NEW YORK • Thanks to Gareth Southgate, the manager of the England football team, the waistcoat has become the unexpected symbol of England's unexpected success in the World Cup; a totem of the power of a dream; and evidence that dedication and belief can unite not just a team, but also a country.
Over the last month, Southgate has raced along the sidelines, hugging his players and whispering in their ears in neatly tailored navy trousers; a matching vest buttoned all the way down; a blue shirt; a blue, red and white striped tie; and black lace-ups.
But it is the waistcoat, freed from the shadow of the jacket, that has caught the eye of the watching world.
And it has elevated Southgate to icon status not just in the eyes of the soccer establishment, but also the fashion world.
He has almost single-handedly returned the third wheel of the three-piece suit to the spotlight, inspiring men all over his home country to adopt the style, causing sales to skyrocket and even getting hashtags - #waistcoatwednesday, #waistcoatsaturday - that connected the garment to the game.
And that is just the beginning.
British Airways handed out Southgate-inspired waistcoats to travellers flying from London to Moscow who wanted to show their national spirit at the World Cup tournament in Russia.
According to the global fashion search platform Lyst, British searches for waistcoats have increased by 41 per cent since the start of the World Cup. And last week, searches were up 210 per cent over the same period last year, with the most viewed colour being Southgate's chosen navy.
A spokesman for Marks & Spencer, the official tailor to the English team since 2007, reported that sales of waistcoats have doubled since the World Cup began.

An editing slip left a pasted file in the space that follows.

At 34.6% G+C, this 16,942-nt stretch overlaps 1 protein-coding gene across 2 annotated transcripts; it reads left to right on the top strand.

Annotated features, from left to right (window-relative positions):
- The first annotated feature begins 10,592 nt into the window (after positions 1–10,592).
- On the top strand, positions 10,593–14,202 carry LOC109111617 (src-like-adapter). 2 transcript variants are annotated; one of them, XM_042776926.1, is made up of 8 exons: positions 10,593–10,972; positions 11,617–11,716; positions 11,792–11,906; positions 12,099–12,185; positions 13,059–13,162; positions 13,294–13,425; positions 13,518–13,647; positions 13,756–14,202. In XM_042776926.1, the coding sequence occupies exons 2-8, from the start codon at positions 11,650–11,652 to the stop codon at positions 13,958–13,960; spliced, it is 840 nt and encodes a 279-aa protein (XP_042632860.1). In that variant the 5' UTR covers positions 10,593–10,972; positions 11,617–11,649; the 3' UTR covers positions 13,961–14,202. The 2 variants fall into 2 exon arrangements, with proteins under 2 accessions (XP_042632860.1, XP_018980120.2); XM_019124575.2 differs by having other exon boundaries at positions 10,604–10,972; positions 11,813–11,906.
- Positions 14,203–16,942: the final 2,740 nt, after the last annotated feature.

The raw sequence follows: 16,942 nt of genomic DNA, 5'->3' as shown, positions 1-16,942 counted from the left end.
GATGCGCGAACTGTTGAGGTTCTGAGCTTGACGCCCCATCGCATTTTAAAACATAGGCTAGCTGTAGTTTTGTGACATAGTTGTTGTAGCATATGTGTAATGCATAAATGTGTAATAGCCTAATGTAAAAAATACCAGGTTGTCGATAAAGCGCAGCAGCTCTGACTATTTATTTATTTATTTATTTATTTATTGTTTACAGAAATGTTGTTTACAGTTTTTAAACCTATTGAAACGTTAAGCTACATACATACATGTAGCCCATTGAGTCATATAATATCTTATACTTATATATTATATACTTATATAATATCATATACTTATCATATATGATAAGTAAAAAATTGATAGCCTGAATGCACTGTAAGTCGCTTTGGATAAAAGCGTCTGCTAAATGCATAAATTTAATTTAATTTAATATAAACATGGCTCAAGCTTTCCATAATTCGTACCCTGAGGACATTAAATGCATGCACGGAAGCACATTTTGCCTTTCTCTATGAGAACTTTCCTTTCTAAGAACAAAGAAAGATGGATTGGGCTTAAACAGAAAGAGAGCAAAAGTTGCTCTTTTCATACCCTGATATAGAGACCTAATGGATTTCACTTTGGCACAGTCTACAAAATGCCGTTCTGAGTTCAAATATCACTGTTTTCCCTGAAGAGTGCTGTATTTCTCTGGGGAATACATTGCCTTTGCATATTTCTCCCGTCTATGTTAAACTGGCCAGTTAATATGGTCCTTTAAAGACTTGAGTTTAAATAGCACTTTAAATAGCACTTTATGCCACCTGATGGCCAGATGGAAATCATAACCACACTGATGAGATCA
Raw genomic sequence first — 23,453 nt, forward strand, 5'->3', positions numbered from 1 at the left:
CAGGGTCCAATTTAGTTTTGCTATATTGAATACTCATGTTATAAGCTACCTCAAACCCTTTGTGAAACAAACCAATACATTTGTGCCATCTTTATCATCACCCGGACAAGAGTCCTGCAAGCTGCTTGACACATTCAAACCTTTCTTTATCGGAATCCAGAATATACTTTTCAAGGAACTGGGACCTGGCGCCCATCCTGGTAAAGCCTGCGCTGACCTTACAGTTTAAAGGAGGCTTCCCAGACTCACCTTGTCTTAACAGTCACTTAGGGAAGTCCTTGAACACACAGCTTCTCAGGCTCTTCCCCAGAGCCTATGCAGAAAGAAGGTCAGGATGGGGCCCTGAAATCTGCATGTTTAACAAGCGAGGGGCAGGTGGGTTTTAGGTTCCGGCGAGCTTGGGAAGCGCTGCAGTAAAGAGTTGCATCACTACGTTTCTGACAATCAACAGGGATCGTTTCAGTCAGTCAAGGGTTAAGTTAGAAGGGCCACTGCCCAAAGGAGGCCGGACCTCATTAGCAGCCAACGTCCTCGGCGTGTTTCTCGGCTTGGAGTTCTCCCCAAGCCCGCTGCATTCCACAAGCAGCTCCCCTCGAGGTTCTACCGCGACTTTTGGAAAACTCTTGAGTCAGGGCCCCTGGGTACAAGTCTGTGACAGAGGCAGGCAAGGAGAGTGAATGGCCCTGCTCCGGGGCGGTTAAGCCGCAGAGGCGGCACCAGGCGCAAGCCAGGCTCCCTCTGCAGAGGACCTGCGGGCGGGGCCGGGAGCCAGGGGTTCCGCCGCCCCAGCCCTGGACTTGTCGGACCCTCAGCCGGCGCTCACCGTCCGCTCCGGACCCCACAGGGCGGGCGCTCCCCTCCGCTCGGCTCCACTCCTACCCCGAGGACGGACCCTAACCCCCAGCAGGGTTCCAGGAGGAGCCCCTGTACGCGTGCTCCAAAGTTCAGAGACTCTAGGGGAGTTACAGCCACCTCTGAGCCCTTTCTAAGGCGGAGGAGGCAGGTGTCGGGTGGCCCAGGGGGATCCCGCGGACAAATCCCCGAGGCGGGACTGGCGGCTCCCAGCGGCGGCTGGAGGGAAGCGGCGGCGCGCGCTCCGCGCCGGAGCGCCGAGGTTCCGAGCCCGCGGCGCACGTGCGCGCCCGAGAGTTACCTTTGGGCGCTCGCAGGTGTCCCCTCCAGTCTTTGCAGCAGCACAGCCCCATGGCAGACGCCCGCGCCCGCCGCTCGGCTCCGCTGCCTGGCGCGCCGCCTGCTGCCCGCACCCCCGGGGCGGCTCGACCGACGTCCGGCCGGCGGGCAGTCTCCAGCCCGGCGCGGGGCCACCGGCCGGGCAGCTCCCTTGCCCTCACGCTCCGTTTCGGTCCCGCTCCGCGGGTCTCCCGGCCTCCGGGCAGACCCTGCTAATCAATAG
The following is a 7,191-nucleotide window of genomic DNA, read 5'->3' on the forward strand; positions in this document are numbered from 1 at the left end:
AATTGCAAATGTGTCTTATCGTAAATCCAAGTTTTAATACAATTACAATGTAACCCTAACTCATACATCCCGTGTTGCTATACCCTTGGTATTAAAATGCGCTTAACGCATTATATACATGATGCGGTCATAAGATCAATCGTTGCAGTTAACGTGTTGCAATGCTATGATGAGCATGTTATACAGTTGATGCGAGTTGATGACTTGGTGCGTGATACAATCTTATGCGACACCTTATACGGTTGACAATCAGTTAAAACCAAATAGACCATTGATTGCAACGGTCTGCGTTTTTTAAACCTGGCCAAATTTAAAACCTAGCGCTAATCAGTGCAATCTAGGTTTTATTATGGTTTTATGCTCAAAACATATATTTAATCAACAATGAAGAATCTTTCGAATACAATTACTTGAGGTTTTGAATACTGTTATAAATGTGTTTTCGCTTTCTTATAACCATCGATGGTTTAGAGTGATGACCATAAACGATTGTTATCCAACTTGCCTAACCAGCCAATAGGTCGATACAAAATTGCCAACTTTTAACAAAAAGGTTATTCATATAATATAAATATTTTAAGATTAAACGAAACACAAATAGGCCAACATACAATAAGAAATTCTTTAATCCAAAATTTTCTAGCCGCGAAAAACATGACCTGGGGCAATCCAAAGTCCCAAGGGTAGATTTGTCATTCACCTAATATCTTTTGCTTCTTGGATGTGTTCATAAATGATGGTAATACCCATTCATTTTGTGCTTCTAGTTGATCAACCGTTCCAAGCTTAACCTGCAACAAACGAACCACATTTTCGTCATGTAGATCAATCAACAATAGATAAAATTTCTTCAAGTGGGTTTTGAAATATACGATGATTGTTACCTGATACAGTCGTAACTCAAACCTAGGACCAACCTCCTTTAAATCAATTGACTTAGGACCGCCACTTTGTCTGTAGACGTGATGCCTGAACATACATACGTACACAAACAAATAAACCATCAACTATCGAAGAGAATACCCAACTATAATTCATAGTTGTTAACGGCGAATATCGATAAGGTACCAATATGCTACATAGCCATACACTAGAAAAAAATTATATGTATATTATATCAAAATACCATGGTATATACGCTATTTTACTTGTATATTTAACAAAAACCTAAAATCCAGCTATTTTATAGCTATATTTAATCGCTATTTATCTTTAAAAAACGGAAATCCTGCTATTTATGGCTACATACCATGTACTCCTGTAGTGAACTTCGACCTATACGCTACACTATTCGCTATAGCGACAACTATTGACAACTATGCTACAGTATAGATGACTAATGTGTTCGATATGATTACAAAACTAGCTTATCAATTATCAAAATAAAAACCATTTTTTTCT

And Marks & Spencer is not the only name benefiting from the phenomenon; the most viewed brands on Lyst when it comes to waistcoat searches are Ted Baker, Reiss and Thom Sweeney.
Both the Museum of London and the National Football Museum in Manchester have declared their desire to acquire Southgate's waistcoat and officially enshrine it as a cultural artefact.
And for those wondering how best to do waistcoat style, there has been a spike in online advice columns addressing the issue.
It is a fair question, after all, given its illustrious heritage, from King Charles II to Steve McQueen and, more recently, Justin Timberlake and Adam Levine in their dandy phases, and Ultimate Fighting Championship star and vest lover Conor McGregor.
Yet the waistcoat is still generally seen as a niche menswear item.
Perhaps because, as Capitol FM, a radio station in Britain, wrote of Timberlake and Levine, the risk is being "mistaken for their grandpa".
Not any more, apparently.
Now it is a clear sign of Southgate support and national pride.
Fans have posted pictures of themselves on social media in their waistcoats.
It makes sense that the World Cup would yield a major fashion moment.
Soccer has long been one of the most sartorially advanced sports, its teams known for their relationships with designers.
The Italian team has been outfitted off-pitch over the years by Giorgio Armani, Dolce & Gabbana and Ermanno Scervino.
Armani also worked with the English team, as has Paul Smith. Hugo Boss has teamed up with the Germans and Dunhill with the Japanese.
Soccer has given the world style-setters including David Beckham, Aaron Ramsey and Graziano Pelle, to name a few.
And its coaches have usually been dressed for success - aside, perhaps, from former Arsenal manager Arsene Wenger in his giant puffer coat.